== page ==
Book review: The Unmaking of Ellie Rook, by Sandra Ireland

Sandra Ireland
Sandra Ireland
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Ellie Rook, who was brought up at the back of a scrapyard in Aberdeenshire, is summoned home from her new life “abroad” – the blurb says Europe, the novel suggests she has been in Vietnam – when her mother mysteriously disappears, seemingly falling to her death while out walking near the family home.

Not content to accept that her mother is gone for good, Ellie ignores advice from both her father and police officers and undertakes her own search with the help of childhood school friend Liam, uncovering inconsistencies and family secrets along the way.

The Unmaking of Ellie Rook is the third novel by Sandra Ireland, winner of a Carnegie-Cameron scholarship for an MLitt in writing practice and study at the University of Dundee – and comes just a year after the publication of her second work, Bone Deep.

A twist, which is not revealed until the final third of the book, adds interest and subsequently reveals a darker plot line, which elevates the novel into a more serious category than a typical thriller.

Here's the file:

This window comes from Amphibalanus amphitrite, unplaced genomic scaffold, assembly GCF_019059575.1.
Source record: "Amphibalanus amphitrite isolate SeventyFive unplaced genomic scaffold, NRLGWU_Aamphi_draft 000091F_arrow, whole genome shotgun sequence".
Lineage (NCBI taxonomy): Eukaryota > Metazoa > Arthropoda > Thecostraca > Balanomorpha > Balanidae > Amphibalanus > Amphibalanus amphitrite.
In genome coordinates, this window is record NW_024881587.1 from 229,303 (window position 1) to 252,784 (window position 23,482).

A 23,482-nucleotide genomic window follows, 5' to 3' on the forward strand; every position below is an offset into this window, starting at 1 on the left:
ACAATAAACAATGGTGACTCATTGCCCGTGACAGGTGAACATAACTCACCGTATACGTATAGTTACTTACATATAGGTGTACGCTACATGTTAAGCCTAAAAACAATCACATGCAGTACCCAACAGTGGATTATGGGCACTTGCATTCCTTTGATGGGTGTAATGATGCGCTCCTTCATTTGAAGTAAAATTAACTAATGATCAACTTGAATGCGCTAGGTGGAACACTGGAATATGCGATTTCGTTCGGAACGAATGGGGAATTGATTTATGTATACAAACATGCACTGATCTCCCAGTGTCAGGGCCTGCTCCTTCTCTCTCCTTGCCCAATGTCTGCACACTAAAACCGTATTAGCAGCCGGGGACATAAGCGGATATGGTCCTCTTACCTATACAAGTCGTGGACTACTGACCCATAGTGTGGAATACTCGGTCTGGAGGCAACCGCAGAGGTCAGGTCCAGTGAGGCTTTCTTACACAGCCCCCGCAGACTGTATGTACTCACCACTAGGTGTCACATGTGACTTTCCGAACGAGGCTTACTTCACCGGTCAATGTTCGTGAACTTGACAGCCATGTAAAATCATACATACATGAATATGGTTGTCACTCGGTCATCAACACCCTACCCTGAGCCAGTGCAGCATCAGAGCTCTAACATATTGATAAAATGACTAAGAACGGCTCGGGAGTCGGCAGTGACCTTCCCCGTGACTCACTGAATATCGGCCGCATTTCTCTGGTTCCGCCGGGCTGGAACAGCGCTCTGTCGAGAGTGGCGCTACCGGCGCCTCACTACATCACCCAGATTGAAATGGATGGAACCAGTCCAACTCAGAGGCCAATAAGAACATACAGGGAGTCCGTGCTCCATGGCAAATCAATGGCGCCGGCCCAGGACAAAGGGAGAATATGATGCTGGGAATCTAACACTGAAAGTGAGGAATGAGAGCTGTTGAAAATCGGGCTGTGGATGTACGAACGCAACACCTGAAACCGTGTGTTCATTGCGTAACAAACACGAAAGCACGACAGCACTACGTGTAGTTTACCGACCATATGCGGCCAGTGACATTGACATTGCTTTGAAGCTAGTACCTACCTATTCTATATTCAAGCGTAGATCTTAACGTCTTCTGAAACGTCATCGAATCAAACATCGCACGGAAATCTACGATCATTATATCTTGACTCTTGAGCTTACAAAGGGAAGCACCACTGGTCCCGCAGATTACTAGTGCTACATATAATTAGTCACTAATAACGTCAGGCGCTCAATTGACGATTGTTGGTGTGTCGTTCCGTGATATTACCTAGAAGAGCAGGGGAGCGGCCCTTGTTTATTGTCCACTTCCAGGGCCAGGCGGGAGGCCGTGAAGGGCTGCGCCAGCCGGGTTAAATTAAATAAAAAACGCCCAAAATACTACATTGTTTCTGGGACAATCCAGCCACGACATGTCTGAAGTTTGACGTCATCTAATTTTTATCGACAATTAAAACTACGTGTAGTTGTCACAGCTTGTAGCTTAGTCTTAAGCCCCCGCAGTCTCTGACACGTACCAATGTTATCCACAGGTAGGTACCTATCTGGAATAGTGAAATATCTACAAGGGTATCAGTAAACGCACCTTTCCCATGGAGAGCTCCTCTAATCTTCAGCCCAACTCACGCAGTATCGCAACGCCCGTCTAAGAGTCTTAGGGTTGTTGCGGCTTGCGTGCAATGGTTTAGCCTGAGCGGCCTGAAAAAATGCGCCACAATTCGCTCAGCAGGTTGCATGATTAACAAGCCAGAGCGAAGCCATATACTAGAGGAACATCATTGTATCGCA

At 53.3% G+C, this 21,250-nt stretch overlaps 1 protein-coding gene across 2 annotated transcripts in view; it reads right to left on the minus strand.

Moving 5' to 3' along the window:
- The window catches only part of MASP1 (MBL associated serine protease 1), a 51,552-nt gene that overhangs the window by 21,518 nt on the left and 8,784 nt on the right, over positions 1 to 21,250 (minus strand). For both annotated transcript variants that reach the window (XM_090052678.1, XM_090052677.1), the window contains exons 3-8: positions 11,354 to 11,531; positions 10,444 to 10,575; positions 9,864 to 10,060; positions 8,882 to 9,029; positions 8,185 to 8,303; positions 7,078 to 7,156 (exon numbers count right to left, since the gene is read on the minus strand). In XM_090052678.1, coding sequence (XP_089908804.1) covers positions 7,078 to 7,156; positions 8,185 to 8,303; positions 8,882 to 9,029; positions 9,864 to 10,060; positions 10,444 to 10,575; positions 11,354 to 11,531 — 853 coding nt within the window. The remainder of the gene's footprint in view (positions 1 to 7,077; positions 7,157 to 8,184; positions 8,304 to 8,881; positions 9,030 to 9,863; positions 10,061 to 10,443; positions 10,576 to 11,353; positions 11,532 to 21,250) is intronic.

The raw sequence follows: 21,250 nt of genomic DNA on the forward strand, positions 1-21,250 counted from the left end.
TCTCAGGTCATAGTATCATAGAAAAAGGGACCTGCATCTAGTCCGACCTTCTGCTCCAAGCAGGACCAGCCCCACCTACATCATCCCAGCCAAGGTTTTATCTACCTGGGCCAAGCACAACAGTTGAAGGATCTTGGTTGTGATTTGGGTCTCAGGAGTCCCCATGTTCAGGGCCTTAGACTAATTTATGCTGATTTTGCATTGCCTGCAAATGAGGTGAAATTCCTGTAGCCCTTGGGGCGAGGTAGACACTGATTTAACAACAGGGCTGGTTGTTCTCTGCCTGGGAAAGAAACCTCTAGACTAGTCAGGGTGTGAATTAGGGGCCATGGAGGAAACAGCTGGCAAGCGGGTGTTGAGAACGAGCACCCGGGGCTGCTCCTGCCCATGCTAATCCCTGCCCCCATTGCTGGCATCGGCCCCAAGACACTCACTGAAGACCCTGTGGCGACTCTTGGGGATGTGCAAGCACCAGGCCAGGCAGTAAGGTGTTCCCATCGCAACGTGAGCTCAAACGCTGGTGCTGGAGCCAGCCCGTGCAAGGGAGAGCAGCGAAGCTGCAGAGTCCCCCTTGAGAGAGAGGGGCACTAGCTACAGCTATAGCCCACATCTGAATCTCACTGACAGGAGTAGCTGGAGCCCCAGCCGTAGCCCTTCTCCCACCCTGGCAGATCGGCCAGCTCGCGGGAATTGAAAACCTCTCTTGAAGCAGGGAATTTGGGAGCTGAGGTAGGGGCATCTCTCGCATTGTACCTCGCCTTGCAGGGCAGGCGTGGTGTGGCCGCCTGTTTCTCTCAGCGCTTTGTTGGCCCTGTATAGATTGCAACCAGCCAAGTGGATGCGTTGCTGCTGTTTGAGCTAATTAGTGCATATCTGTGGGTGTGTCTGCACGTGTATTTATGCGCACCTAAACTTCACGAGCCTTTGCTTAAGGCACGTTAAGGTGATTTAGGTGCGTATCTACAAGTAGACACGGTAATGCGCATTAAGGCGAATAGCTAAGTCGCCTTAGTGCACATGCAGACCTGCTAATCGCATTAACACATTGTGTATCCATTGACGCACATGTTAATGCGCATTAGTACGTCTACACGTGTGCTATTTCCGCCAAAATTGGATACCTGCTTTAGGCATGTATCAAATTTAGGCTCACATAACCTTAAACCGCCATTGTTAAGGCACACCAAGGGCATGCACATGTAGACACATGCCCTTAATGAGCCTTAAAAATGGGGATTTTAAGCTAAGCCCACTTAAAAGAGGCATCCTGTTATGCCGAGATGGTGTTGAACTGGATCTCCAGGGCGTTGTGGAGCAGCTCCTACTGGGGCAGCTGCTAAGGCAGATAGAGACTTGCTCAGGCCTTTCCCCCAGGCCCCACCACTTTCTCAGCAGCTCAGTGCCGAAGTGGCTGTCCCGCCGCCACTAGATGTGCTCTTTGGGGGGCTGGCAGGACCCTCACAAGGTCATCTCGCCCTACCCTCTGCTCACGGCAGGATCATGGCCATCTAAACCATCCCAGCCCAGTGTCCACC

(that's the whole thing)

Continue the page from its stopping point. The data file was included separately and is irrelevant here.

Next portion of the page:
Domestic violence – even an element of modern slavery with Ellie’s dad’s treatment of Polish IT whizz and scrapyard worker Piotr – becomes part of this sinister tale, which ultimately sees Ellie come face to face with demons which she has been suppressing for years.

I wanted to like this novel and it would be fair to say that I did enjoy its twists and turns and well-written pace – but somehow I just couldn’t love it.

Something smelled off from the start – the characters had a falsity to them which, as the twist reveals, is no surprise – but still made it difficult for me to engage with them.

What Ireland – who was born in Yorkshire but now lives in Carnoustie – is good at, however, is weaving Celtic mythology into a novel which otherwise deals with very modern themes.

This is a technique she used in her previous novel and it is no less successful here. The legend of Ellie’s namesake Finella – a character from Celtic mythology who disappeared in the same spot as Ellie’s mother after needing to “escape the inescapable” – is a theme throughout.

Yet, for me, it signalled too heavily in places. The prologue shows Ellie’s mother telling her the story of Finella, then the book ends with a quote from that same prologue. It is spelling out what would otherwise be an intriguing question mark over the ending.

Ireland is no doubt a proficient and clever storyteller, but I found the characters too shallow to be fully believable. - Jane Bradley

The Unmaking of Ellie Rook, by Sandra Ireland, £8.99, Polygon